Evaluation of Water Treatment Systems Producing Reagent Grade Water 901424
Results of recent studies conducted to evaluate 4 water-treatment systems (including pre-filter, reverse osmosis, carbon absorption, deionization, and membrane filtration) showed inconsistent performance among the generic components. In addition, a wide range of values were observed for contaminants such as microorganisms, bacterial endotoxin, total oxidizable carbons, chlorine residual, conductivity, temperature, and pH. Results demonstrate the need for careful attention to system component selection and placement in order to provide required water quality.
Water treatment and product technology application have undergone vast changes over the last 5 years. While more efficient and compact components for water treatment have been modified or designed, precision means for measuring water quality have not advanced as rapidly.
The design and operation of a water system contribute greatly to the quality of water. Chemically pure water is non-existent, yet, it is possible and cost-beneficial to produce a grade of water for general and specific use. Potable or source water can be treated by a variety of water purification systems to meet specific water quality parameters where impurities in the water can interfere with or alter tests or be life-threatening.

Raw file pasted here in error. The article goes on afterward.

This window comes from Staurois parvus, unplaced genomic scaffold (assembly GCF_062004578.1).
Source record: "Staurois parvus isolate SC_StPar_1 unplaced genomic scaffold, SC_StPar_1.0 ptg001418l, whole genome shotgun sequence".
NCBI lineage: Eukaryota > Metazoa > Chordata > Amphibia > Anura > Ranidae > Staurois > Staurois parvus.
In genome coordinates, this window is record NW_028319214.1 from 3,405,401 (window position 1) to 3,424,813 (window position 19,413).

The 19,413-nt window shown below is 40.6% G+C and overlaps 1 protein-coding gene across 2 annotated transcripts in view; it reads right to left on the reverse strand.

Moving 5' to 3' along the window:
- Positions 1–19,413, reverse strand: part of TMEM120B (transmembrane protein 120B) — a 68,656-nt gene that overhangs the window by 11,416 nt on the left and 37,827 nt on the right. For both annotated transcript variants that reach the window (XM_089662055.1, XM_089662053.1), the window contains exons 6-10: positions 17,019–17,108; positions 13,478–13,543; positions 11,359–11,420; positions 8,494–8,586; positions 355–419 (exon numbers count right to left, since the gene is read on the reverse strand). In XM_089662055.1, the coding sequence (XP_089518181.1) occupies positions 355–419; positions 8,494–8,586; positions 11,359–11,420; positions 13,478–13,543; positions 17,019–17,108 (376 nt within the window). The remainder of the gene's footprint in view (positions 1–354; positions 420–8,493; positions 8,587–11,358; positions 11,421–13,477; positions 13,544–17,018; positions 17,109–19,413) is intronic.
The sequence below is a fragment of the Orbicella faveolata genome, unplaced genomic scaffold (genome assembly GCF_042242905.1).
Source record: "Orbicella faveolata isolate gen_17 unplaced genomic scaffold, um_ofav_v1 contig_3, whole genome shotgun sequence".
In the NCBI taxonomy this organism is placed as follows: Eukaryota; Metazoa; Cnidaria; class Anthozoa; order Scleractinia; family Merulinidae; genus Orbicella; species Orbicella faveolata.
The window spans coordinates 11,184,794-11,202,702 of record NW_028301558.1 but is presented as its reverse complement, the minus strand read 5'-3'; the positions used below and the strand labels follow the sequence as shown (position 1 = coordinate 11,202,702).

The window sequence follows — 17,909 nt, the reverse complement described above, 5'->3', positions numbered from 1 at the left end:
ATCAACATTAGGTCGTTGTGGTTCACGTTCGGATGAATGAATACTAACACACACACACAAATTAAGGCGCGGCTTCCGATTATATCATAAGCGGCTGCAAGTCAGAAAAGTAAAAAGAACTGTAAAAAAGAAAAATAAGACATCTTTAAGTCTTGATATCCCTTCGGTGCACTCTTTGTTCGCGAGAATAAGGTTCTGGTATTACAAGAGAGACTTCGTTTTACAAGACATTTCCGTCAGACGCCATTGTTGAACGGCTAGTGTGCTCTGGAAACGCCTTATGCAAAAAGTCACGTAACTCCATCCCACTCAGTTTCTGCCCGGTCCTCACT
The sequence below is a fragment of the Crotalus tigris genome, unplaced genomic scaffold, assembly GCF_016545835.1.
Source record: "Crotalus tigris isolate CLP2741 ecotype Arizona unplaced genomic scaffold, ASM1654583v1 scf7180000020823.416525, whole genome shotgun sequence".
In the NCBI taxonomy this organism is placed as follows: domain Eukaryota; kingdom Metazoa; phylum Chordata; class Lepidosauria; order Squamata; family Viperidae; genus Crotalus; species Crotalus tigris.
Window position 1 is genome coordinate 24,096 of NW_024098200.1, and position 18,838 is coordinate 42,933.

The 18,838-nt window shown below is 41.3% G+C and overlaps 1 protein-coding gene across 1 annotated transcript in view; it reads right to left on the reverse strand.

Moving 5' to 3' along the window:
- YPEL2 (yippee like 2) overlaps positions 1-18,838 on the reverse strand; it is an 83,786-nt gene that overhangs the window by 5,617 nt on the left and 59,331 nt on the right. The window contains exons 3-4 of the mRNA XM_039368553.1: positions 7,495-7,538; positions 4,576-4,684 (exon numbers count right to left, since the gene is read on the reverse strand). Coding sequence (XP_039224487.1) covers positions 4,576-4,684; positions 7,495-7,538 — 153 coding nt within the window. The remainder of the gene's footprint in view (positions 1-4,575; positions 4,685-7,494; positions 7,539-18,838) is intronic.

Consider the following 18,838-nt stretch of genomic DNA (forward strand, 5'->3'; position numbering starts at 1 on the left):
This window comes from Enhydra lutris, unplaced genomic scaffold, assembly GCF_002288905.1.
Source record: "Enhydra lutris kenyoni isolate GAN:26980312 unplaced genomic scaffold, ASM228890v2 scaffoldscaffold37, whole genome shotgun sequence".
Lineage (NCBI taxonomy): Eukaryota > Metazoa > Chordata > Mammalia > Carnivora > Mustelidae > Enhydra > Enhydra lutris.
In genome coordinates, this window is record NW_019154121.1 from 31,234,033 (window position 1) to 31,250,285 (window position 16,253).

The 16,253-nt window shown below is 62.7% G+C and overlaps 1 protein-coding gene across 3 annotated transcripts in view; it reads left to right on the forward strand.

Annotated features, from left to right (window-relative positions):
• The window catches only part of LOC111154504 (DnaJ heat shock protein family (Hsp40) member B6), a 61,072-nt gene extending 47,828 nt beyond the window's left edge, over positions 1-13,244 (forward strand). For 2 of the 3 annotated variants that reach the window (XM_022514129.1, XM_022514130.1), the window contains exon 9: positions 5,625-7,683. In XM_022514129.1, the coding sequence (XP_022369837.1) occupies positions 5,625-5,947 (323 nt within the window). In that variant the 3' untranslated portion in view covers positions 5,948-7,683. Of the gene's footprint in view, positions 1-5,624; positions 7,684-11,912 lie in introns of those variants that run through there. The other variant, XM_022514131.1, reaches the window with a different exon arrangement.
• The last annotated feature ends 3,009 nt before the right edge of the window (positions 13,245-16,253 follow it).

High-purity water production is a manufacturer-consumer joint responsibility. Water systems with improper design, operation, and maintenance procedures impact on water quality. Prior to selecting a water treatment system, it is suggested that the user should predetermine allowable levels of contaminants and recognize the advantages and disadvantages of specific water-treatment processes.